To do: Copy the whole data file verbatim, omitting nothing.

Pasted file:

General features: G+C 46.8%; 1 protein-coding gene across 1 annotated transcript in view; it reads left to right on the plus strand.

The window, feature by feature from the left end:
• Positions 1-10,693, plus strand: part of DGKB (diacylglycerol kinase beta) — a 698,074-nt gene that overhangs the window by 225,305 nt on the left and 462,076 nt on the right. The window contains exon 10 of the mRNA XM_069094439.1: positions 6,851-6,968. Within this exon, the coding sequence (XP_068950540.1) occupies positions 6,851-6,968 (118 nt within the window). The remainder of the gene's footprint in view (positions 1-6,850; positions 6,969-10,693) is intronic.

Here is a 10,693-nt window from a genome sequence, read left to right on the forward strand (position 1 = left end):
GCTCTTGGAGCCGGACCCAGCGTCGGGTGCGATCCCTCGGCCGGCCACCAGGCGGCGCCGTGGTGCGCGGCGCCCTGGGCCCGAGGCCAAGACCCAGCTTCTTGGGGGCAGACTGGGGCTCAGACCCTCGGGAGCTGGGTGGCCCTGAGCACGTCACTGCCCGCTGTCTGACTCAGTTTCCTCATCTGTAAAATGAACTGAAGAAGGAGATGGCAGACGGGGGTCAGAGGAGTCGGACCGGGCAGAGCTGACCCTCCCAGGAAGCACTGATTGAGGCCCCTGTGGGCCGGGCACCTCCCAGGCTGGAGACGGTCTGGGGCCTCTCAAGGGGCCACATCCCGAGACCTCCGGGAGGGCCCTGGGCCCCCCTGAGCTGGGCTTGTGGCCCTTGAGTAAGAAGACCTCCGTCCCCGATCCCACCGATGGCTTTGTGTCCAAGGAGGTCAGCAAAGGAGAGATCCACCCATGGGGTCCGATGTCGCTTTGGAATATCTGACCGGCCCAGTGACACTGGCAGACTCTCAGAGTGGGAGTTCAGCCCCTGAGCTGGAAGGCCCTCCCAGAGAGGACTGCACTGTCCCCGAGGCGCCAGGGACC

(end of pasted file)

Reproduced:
General features: G+C 46.8%; 1 protein-coding gene across 1 annotated transcript in view; it reads left to right on the plus strand.

The window, feature by feature from the left end:
• Positions 1-10,693, plus strand: part of DGKB (diacylglycerol kinase beta) — a 698,074-nt gene that overhangs the window by 225,305 nt on the left and 462,076 nt on the right. The window contains exon 10 of the mRNA XM_069094439.1: positions 6,851-6,968. Within this exon, the coding sequence (XP_068950540.1) occupies positions 6,851-6,968 (118 nt within the window). The remainder of the gene's footprint in view (positions 1-6,850; positions 6,969-10,693) is intronic.

Here is a 10,693-nt window from a genome sequence, read left to right on the forward strand (position 1 = left end):
GCTCTTGGAGCCGGACCCAGCGTCGGGTGCGATCCCTCGGCCGGCCACCAGGCGGCGCCGTGGTGCGCGGCGCCCTGGGCCCGAGGCCAAGACCCAGCTTCTTGGGGGCAGACTGGGGCTCAGACCCTCGGGAGCTGGGTGGCCCTGAGCACGTCACTGCCCGCTGTCTGACTCAGTTTCCTCATCTGTAAAATGAACTGAAGAAGGAGATGGCAGACGGGGGTCAGAGGAGTCGGACCGGGCAGAGCTGACCCTCCCAGGAAGCACTGATTGAGGCCCCTGTGGGCCGGGCACCTCCCAGGCTGGAGACGGTCTGGGGCCTCTCAAGGGGCCACATCCCGAGACCTCCGGGAGGGCCCTGGGCCCCCCTGAGCTGGGCTTGTGGCCCTTGAGTAAGAAGACCTCCGTCCCCGATCCCACCGATGGCTTTGTGTCCAAGGAGGTCAGCAAAGGAGAGATCCACCCATGGGGTCCGATGTCGCTTTGGAATATCTGACCGGCCCAGTGACACTGGCAGACTCTCAGAGTGGGAGTTCAGCCCCTGAGCTGGAAGGCCCTCCCAGAGAGGACTGCACTGTCCCCGAGGCGCCAGGGACC